initialdata - find initial data for a solved-form ODE or PDE system

initialdata( system )

initialdata( system , vars )

initialdata( rifresult )

initialdata( rifresult , vars )

Parameters

system - list or set of polynomially nonlinear PDEs or ODEs in solved form

vars - the dependent variables to compute the initial data with respect to

rifresult - a single case result as returned by rifsimp

• The initialdata function determines the initial data required to obtain a formal power series solution for a PDE or ODE system at a point (see rtaylor ). The input system must be in standard or involutive form, so all equations must be of the form derivative = expression , and there must be no additional relations between the dependent variables that are not accounted for by the equations of the system. It can be used on any PDE or ODE system in isolated form, as well as for a single case result output by rifsimp . In general, all integrability conditions (equality of mixed partials) must be satisfied to obtain an accurate answer, so it is best to use rifsimp to simplify the system before calculation of the initial data.
• The optional vars argument allows specification of the variables to compute the initial data of. This option is useful for classification problems, where different dependent variables play different roles in the system. This option also provides a way to specify the variables of a problem and their dependencies (in the event that one of the dependent variables does not appear in the Solved list, for example).
• The output is given in table form with the Finite entry containing the required zero dimensional initial data (constants), and the Infinite entry containing the required higher dimensional data (functions).
• When the input to initialdata is a rifresult , then additional information is provided on output. As well as the infinite and finite initial data, the resulting table may contain a Pivots and/or Constraint entry (if these entries are present in the rifresult ). These returned lists of equations are given in terms of the initial data.
• When Constraint equations are present in the result, these equations must be satisfied by the initial data for the underlying system to be 'well posed'. These Constraint s must be accounted for manually.
• Notes:
• When not using the rifresult form of the initialdata call, any nonlinear constraints must be converted to initial data form and imposed manually.
• The initial data required for a system is independent of the right hand side of the solved form equations, so for the examples below we may simply ignore the right hand side.
• Background Information : Formal Power Series and the initialdata algorithm
• Being able to obtain a formal power series solution of a PDE or ODE system at a point essentially means that the values of all derivatives of the solution at that point are known, or can be found through differential relations from the system.
• As a simple example, consider the ODE in u(x) , u'' = u u' (where prime notation is used to denote differentiation). Here the initial data would simply be u(x0) and u'(x0 ). With this data and the ODE, we could then determine u''(x0) = u(x0) u'(x0) , and from the derivative of the ODE, we could obtain u'''(x0) = u'(x0)^2+u(x0) u''(x0) , and so on.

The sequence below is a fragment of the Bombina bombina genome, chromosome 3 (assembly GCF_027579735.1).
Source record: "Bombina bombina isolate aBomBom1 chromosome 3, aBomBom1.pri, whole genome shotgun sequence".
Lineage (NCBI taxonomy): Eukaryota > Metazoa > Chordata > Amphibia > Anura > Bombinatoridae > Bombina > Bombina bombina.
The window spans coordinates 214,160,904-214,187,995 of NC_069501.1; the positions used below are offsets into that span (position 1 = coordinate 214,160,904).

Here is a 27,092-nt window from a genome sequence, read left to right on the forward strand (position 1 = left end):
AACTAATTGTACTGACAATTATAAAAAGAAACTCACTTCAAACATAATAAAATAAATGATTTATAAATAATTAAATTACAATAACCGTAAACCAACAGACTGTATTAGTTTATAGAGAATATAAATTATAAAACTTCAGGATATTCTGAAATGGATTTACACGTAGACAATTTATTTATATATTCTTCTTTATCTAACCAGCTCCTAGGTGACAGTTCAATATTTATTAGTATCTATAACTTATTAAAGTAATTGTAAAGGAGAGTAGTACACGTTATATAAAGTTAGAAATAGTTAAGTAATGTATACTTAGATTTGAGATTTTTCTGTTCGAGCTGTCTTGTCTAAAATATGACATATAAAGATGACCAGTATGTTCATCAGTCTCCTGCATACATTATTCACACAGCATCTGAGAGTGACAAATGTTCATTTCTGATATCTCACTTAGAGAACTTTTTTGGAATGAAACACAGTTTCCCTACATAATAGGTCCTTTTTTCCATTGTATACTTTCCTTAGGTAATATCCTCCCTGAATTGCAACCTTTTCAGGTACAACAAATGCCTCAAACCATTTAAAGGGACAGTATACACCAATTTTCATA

• Knowledge of all derivatives then allows us to write u(x) = u(x0)+(x-x0) u'(x0)+(x-x0)^2 u(x0) u'(x0)/2+`...` to any desired order.
• As an example of the initialdata algorithm in two dimensions, consider the following system:
• In this case we have one arbitrary function and two arbitrary constants. Plots can be used to visualize how the initialdata algorithm calculates this data. Consider an integer-valued graph where the x-axis represents differentiation by x , and the y-axis represents differentiation by y . Looking at f[xxx] from our original system, we can place dots at that value and at all of its derivatives:
• Note, for example, that the point (4,1) corresponds to f[xxxxy] , which can be obtained from the differentiation of f[xxx] with respect to x and y . Adding in all derivatives that are known from the f[xy] equation gives the following graph:

> with(Rif):
sys1:=[diff(f(x,y,z),x,x)=0,diff(f(x,y,z),y)=0,diff(f(x,y,z),z)=0];

This system is fully specified if the following derivatives are known.

> initialdata(sys1);

For this next system, the initial data contains a number of arbitrary functions of one variable.

> sys2:=[diff(f(x,y,z),x,y)=0,diff(f(x,y,z),x,z)=0,
diff(f(x,y,z),y,z)=0];

> initialdata(sys2);

For the next system, the initial data contains a number of arbitrary functions of two variables.

> sys3:=[diff(f(x,y,z),x,y,z)=0];

> initialdata(sys3);

Of course, we must include the one-dimensional heat equation.

> sys4:=[diff(u(x,t),t)=diff(u(x,t),x,x)];

> initialdata(sys4);

This example is a system that contains mixed data:

> sys5:=[diff(f(x,y,z),x,y,y)=0,diff(f(x,y,z),x,z)=0,diff(f(x,y,z),y,z,z)=0];

> initialdata(sys5);

And an example of use of initialdata with a nonlinear rif result:

> sys6:=[diff(u(x),x,x)^2*u(x)+diff(u(x),x)^3];

> rif6:=rifsimp(sys6);

> initialdata(rif6);

where it is understood that the selected initial data must obey the nonlinear constraint (so in truth we only have two free parameters) and must not violate the pivots (so _C3<>0 , and as a result _C2<>0 ).

caseplot , rifsimp , rtaylor